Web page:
We need a better approach to contracting in our sector, one that will benefit both client and service provider.
The stakes could not be higher. Your clients and investors have arrived, the media is setting up. It’s the day you have been waiting for, your new Head Office building is opening. Except there’s a problem. The AC isn’t working, and people are starting to feel it. The lights are on but flickering. And worst of all, the AV equipment for your launch presentation won’t turn on. This may seem dramatic, but the FM industry is littered with war stories like this. And when the dust settles, the failures can often be traced back to the lack of a strong contract underpinning delivery.
Yet the current approach to contracting in Australian facilities management remains surprisingly mixed. There is very little consistency in the structure and breadth of contracts covering projects in the industry, a situation which is in stark contrast to markets in Europe and the UK. The Australian industry needs to move away from retro-fitting standard form construction contracts. Instead, we need to create bespoke, customized contracts which suit the services we are delivering and ensure facilities work how they should, when they should.
This lack of a rigorous, comprehensive, and standardised approach to contracting is especially prevalent in the smaller end of the sector. For contracts close to or below the $3 million mark, there are a huge range of varying contract types in place, including the use of inappropriate construction contracts, while instances of works starting without any formal contract in place are not uncommon. This status quo suits no one. From a client point of view, ambiguity around contracting leaves little space for recourse if your contractor or a sub-contractor fails to deliver against an informal Statement of Work (SoW). Equally, from a service provider perspective, a lack of rigor at the contracting stage means that you, as the contractor, are taking on a significant risk by starting work without a contract in place that’s fit for purpose.
The other significant problem this situation creates is one of asymmetry. Without a rigorous, standardised contracting approach as a foundation, it is often simply not a fair playing field when two parties begin negotiations. While one party may be a large corporate with an experienced in-house legal team, the other party may be a relatively small company who is relying on the project manager to oversee the contract negotiations. This inevitably leads to situations where contracts are unfairly swayed in one party’s favour. A good example of this asymmetry is liability caps, for a small FM service provider or a client, being able to calibrate what is a sufficient share of liability is a complex issue which needs to be carefully agreed with both parties. Uncapped or excessive liability caps on contractors – liability positions which far outweigh the reward they may achieve under the contract – can result in bankruptcy for those who accept those positions. Fair and balanced contracts can help resolve this, ensuring that competition within the industry remains strong.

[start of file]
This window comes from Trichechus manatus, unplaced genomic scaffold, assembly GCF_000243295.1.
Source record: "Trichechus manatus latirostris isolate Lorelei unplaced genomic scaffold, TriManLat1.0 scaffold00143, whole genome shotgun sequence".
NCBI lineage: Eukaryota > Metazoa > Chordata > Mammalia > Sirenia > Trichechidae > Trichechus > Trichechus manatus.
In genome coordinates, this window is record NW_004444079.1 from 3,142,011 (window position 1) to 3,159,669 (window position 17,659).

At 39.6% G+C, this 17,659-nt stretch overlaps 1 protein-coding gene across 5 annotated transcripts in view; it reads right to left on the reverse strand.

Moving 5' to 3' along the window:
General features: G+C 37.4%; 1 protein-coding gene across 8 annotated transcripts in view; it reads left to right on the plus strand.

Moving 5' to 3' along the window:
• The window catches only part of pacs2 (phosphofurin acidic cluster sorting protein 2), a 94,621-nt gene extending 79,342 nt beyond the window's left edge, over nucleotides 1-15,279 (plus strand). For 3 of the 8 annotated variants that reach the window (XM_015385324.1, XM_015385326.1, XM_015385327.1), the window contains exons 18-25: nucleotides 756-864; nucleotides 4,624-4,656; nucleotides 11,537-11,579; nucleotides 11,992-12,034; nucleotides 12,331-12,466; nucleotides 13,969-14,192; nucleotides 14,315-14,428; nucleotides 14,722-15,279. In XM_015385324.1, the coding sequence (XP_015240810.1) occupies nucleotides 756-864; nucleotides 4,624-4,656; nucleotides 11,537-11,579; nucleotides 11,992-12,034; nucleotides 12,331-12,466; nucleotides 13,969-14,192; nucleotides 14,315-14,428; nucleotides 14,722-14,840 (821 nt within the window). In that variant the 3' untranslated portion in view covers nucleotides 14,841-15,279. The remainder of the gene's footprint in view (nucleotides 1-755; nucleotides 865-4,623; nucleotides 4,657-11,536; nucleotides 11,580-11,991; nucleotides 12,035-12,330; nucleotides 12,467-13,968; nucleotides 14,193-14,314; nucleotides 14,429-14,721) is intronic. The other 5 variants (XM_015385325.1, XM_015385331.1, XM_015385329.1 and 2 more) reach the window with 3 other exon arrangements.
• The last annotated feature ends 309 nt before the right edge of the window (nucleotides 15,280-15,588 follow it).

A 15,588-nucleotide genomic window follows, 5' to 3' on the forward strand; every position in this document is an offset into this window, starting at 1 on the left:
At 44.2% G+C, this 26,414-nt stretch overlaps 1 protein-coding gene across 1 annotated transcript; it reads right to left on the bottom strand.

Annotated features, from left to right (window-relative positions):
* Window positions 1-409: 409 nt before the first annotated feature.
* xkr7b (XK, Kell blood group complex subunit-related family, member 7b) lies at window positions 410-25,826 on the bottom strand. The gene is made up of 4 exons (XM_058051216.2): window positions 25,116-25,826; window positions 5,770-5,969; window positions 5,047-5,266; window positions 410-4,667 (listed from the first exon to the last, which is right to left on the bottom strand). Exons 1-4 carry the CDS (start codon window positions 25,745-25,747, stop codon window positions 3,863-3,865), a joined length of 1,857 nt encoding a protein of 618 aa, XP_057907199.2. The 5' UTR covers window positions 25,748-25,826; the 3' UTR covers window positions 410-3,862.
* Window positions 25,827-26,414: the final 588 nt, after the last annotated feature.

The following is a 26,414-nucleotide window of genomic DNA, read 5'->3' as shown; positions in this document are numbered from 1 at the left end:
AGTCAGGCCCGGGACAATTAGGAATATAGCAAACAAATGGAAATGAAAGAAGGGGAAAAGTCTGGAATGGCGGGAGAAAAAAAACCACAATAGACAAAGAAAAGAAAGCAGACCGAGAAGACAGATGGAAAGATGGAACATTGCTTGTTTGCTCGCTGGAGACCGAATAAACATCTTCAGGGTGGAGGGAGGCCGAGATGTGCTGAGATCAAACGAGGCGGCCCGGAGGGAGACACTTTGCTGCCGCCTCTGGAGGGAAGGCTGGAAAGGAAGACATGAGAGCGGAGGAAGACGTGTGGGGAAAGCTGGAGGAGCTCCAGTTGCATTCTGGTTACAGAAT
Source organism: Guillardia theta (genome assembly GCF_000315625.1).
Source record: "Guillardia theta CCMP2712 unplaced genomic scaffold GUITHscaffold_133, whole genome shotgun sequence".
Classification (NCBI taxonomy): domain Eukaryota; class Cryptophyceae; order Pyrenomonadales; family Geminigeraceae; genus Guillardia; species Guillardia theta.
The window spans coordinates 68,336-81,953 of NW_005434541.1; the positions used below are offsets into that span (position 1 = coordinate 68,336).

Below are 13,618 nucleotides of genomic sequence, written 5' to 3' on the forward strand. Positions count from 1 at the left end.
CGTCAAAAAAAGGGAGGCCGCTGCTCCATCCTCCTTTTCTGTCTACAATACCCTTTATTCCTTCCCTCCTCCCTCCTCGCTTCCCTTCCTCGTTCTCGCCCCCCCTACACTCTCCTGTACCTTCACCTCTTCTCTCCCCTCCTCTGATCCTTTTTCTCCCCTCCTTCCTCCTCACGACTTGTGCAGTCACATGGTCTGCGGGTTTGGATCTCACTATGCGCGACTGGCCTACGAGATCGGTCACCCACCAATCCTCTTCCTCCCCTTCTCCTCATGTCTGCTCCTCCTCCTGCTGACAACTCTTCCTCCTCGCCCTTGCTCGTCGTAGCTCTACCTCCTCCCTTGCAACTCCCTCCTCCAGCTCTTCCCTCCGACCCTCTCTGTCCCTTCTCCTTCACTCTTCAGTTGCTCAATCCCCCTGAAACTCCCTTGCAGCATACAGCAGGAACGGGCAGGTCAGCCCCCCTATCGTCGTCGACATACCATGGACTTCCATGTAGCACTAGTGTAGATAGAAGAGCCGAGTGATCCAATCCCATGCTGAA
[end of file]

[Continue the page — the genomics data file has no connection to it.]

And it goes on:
So what should companies sourcing FM services do to ensure they have a sound contractual foundation for any commissioned works?
First, undertake a rigorous procurement process and identify a contractor who has a clear and transparent contracting approach, and establish early on that they are indeed willing to agree to a formal contract prior to any works being started.
Second, ensure that the SoW within the contract is comprehensive. At present, there is often too much ambiguity on what is and what isn’t covered through a service agreement. When contracting, make sure all the services you are commissioning are fully itemised and included within the SoW in the contract.
Third, if at all possible, engage a contractor who is directly delivering the services in question rather than subcontracting to multiple parties. From a services provision perspective, the advantages of this approach are obvious. But legally, it also makes the process of contracting a lot easier and, crucially, should an issue arise during the project it means that investigatory powers lie with one contactor. If an engineer has not turned up on site, if an installation is faulty or dangerous, there is one party culpable not a chain of sub-contractors.
But while these precautions will help mitigate risk, the reality is that the sector itself needs an improved contracting approach to reduce the burden on the contracting parties. Such an approach also has the additional advantage of changing the project dynamic. With a clear, rigorous, and comprehensive contract in place, both parties are assured of the parameters of the agreement and have a collective stake in the project’s success. From our experience at EQUANS, where no works are started unless a such an approach is taken, it means that projects are delivered collaboratively, and the focus can remain on delivery rather than periodically addressing issues linked to liability, provision, or cost. It’s time the industry follows suit. Everyone stands to gain.